To err is human – except in business

Looking through the list of 101 dumbest moments in business on CNN Money – there is definitely a lot that public relations practitioners can learn.  But which of us has never made a mistake?  A quick look through famous quotations shows us, most great minds feel to err is a good thing:

  • “A life spent making mistakes is not only more honorable, but more useful than a life spent doing nothing.” – George Bernard Shaw
  • “An expert is a person who has made all the mistakes that can be made in a very narrow field.” – Danish physicist, Niels Bohr
  • Experience is the name everyone gives to their mistakes.” – Oscar Wilde, Lady Windermere’s Fan, 1892, Act III
  • “Be not ashamed of mistakes and thus make them crimes.” – Confucius 

Of course companies should not deliberately make errors – and some particularly dumb examples could easily be avoided.  But perhaps it is time to debunk the myth of rational management and recognise that things will go pear-shaped sometimes.  Only that way can businesses be allowed to try new things and learn from their mistakes.

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Heather Yaxley PhD

Dr. Heather Yaxley is passionate about sustainable careers, reflective practice and professional development. I am a rhizomatic educator, practitioner, consultant, academic and scholar. As a qualified academic, I teach the CIPR professional qualifications with PR Academy and have experience teaching at various Universities. I run the Motor Industry Public Affairs Association (MIPAA) and my own strategic consultancy. I was awarded by PhD researching Career Strategies in Public Relations by Bournemouth University in 2017. I'm a published author, with books, chapters and academic papers to my name.

4 thoughts on “To err is human – except in business”

  1. A friend said to me that PR is only really recognised when things go wrong. Does anybody agree with this? I’m not sure that I do. Does this mean then that in good times when everything is going well, PR should not be seen or heard?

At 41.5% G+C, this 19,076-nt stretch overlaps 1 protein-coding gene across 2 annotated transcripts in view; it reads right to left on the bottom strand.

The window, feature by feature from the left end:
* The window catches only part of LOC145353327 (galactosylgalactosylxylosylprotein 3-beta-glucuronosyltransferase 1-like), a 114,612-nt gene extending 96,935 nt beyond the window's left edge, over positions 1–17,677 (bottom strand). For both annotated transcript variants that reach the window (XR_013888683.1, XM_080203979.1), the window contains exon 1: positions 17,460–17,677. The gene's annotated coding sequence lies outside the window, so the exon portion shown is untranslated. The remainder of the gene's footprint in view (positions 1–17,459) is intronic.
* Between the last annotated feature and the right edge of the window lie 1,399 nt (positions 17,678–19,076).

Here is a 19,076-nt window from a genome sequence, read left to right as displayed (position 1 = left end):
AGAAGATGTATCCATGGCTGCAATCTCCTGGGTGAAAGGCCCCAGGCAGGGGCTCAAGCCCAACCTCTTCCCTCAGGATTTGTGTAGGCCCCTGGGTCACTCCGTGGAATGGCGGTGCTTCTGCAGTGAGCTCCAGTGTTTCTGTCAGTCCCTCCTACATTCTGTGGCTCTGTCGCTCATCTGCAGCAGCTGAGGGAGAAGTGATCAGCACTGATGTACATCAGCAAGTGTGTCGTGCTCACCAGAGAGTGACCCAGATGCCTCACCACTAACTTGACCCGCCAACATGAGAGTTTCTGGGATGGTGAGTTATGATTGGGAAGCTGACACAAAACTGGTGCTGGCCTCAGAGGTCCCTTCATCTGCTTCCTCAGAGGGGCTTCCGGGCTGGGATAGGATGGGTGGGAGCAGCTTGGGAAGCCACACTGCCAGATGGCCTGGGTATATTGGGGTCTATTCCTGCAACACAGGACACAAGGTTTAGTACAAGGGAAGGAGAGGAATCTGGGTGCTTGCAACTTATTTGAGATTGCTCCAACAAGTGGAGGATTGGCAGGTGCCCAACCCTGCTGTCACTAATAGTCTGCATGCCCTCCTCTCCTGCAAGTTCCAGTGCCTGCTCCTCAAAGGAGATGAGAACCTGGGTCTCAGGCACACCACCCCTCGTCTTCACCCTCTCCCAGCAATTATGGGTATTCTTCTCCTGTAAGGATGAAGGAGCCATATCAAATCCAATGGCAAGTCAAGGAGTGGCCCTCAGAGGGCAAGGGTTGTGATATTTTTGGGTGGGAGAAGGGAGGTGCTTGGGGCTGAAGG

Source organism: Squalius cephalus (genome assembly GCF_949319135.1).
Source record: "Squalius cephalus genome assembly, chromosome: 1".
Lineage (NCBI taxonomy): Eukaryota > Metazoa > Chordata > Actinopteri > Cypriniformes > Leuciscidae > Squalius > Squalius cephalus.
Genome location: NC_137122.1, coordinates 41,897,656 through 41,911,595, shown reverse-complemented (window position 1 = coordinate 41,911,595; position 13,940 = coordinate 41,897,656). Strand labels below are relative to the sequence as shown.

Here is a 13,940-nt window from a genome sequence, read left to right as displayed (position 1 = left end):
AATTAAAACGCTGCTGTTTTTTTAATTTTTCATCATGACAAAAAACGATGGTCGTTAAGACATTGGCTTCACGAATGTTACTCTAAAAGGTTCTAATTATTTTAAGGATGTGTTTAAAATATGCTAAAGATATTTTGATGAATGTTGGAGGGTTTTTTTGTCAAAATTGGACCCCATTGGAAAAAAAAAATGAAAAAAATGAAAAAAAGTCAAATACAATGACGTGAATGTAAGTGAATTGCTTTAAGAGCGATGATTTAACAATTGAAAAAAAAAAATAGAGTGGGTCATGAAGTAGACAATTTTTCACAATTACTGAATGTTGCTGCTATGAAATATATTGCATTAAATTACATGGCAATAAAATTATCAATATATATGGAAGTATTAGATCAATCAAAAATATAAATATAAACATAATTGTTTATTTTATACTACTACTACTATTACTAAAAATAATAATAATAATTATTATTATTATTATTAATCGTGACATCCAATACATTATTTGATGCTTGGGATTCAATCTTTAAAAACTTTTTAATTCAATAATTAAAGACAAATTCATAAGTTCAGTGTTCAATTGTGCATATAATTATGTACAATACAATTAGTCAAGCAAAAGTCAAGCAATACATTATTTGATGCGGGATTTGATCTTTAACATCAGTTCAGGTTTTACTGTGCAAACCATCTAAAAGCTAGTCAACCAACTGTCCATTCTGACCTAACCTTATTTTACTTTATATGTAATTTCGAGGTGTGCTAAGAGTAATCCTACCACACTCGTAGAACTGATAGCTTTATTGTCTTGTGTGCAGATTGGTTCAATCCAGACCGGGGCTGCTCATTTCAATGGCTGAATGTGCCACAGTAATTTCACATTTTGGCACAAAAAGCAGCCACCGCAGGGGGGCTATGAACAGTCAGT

Does this not just exacerbate the confusion in the public mind about what it is we actually do?

  2. I always love Oscar Wilde’s quotes, they are spot on. I find that people do accept mistakes if they are owned up to, it’s deception which is unacceptable.

  3. Jill – I suppose PR is a little like a real friend, you only appreciate their value when you’ve got a crisis. I’ve found this to be true in organisations, where the skills of PR people become recognised most after they’ve handled bad news.

    I remember being at the Frankfurt Motor Show once and the IT guy in the back room told me that the company resented paying for him to be there because he wasn’t doing anything. As he said, that was the point – he’d done his job, so nothing went wrong but if it did, then all eyes would be on him to fix it. I always say good PRs are like swans and you shouldn’t see the legs paddling like made below the water.

    I think this does make it hard for the public to appreciate the true depths of good PR. That’s why we all need to challenge the poor practitioners and show up the problems with their “bad habits”.

  4. Ellee – I agree that, for a Victorian, Oscar Wilde had a modern touch making his comments relevant today. Also if you make a mistake it is much better to own up. Preferably, you don’t make stupid mistakes, so then everyone can genuinely empathise – but I don’t think you should keep making the same mistakes and expecting understanding.

    I’ve seen research showing that fixing a problem increases feelings of customer satisfaction compared to when nothing ever goes wrong – so there is a lot of power in saying sorry and making amends.

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